New EEOC Rules on Employer-Sponsored Wellness Programs

By Greg Vanden-Eykel

Employer-sponsored wellness programs, popular due to their goals of promoting healthy lifestyles for employees and decreasing health care costs, have been subject to scrutiny by the Equal Employment Opportunity Commission (EEOC) because of their privacy implications and potential discriminatory impact on certain workers and their families. In a press release issued on May 16, 2016, the EEOC announced the issuance of two new rules that “provide guidance to both employers and employees about how workplace wellness programs can comply with the [Americans with Disabilities Act (ADA)] and [Genetic Information Nondiscrimination Act (GINA)].” Pursuant to the ADA and GINA, these new rules apply to public and private employers with 15 or more employees.

Workplace wellness programs often use financial and other incentives to encourage, but not require, participation, and may involve medical questionnaires, examinations, or other assessments to screen for health risk factors, such as weight, blood pressure, and cholesterol. Under the final rules, which will go into effect in 2017, “no incentives are allowed in exchange for the current or past health status information of employees’ children or in exchange for specified genetic information (such as family medical history or the results of genetic tests) of an employee, an employee’s spouse, and an employee’s children.”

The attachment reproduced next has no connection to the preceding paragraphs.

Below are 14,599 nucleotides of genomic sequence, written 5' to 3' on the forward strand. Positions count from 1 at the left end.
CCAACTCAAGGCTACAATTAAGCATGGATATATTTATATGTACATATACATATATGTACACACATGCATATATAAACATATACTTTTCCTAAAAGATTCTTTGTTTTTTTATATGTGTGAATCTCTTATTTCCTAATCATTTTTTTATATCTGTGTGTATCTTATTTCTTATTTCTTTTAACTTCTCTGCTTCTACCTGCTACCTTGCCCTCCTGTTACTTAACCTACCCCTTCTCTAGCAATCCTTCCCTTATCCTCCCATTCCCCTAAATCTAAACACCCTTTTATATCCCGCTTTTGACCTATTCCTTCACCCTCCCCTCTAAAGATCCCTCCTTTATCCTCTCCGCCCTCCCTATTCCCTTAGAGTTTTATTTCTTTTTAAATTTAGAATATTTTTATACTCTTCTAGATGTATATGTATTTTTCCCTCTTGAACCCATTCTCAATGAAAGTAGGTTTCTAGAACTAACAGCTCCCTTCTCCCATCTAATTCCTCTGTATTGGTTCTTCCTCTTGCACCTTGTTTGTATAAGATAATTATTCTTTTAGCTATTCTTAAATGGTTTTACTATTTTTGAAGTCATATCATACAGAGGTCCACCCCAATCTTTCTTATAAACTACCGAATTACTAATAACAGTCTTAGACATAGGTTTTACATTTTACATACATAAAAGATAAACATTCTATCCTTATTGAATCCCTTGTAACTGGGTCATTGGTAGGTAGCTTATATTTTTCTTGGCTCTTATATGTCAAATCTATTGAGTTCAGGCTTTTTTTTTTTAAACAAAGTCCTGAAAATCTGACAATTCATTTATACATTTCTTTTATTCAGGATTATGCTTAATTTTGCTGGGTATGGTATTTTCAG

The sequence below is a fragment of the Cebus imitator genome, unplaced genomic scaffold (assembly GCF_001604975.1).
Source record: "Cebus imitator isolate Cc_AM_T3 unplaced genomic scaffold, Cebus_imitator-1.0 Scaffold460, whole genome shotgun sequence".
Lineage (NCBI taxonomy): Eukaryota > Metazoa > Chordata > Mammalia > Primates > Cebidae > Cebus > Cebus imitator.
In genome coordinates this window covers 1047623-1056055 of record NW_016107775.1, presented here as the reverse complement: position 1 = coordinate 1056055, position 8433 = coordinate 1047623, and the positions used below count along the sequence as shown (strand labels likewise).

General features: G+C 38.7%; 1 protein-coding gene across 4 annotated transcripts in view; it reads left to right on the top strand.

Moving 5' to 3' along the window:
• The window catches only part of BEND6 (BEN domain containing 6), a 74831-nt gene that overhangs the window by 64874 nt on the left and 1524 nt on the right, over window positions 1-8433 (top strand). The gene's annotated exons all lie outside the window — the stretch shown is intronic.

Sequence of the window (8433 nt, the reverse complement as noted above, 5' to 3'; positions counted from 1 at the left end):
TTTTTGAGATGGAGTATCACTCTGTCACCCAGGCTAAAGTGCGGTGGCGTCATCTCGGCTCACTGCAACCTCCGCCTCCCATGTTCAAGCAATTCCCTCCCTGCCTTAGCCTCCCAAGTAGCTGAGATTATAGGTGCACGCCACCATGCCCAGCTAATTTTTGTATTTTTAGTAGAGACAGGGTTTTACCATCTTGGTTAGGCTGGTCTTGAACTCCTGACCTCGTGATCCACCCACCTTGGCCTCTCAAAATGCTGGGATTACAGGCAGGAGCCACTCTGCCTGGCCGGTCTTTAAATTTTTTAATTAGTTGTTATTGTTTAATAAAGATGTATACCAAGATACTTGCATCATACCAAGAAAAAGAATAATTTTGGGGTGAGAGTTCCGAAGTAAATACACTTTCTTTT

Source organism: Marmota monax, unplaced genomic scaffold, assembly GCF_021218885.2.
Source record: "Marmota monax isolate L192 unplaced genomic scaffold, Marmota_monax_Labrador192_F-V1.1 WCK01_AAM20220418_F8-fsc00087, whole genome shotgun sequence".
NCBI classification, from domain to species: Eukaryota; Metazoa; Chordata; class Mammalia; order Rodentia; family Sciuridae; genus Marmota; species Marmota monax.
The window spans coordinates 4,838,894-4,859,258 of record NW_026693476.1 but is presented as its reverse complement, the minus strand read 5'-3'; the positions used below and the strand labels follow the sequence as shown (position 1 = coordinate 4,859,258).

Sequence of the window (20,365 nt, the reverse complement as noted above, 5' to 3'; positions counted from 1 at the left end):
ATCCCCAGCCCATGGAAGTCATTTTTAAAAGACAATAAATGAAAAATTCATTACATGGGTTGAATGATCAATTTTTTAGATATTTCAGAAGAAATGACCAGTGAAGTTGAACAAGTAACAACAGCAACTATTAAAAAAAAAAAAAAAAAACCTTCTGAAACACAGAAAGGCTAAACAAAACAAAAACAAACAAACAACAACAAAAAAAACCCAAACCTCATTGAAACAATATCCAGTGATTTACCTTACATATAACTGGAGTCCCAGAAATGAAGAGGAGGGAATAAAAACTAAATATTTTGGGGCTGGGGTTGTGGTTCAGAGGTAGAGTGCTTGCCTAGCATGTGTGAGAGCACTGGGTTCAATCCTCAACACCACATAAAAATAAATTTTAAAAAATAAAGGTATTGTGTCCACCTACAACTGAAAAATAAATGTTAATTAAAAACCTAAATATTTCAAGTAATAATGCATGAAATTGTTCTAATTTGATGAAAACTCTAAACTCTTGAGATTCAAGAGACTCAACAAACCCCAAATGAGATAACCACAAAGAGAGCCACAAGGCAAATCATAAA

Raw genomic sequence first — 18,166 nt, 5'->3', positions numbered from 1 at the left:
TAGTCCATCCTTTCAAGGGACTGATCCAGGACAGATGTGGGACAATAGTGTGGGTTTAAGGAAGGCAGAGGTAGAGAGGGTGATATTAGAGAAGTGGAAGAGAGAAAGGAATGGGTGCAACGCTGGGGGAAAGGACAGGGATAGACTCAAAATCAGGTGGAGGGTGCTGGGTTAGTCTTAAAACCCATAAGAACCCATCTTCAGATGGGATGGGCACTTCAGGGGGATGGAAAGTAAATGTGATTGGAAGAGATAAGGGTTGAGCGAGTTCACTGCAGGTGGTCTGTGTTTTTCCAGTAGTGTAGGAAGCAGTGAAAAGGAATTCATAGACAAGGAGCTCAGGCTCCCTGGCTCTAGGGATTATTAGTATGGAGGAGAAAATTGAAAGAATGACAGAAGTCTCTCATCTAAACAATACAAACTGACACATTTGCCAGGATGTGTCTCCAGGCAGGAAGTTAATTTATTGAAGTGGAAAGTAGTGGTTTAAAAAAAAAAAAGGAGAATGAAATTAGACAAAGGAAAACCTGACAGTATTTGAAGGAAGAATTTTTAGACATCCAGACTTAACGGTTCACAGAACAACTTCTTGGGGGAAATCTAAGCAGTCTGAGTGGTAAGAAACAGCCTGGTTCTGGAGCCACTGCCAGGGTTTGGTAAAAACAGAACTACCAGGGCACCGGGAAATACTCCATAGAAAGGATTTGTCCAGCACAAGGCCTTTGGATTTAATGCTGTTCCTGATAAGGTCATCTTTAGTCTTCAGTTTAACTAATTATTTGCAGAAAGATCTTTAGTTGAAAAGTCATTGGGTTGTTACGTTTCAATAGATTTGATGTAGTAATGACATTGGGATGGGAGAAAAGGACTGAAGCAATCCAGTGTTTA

However, “[t]he final ADA rule provides that wellness programs that are part of a group health plan and that ask questions about employees’ health or include medical examinations may offer incentives of up to 30 percent of the total cost of self-only coverage.” In addition, “[t]he final GINA rule provides that the value of the maximum incentive attributable to a spouse’s participation may not exceed 30 percent of the total cost of self-only coverage, the same incentive allowed for the employee.”

Employers that presently offer wellness programs, but do not provide employees with the detailed information about specific medical information to be obtained, how that information will be used, who will receive it, and the restrictions on disclosure, must create new or revise existing policies and/or wellness program materials to comply with these new rules.

The full text of the EEOC’s press release, and related resources, are available here: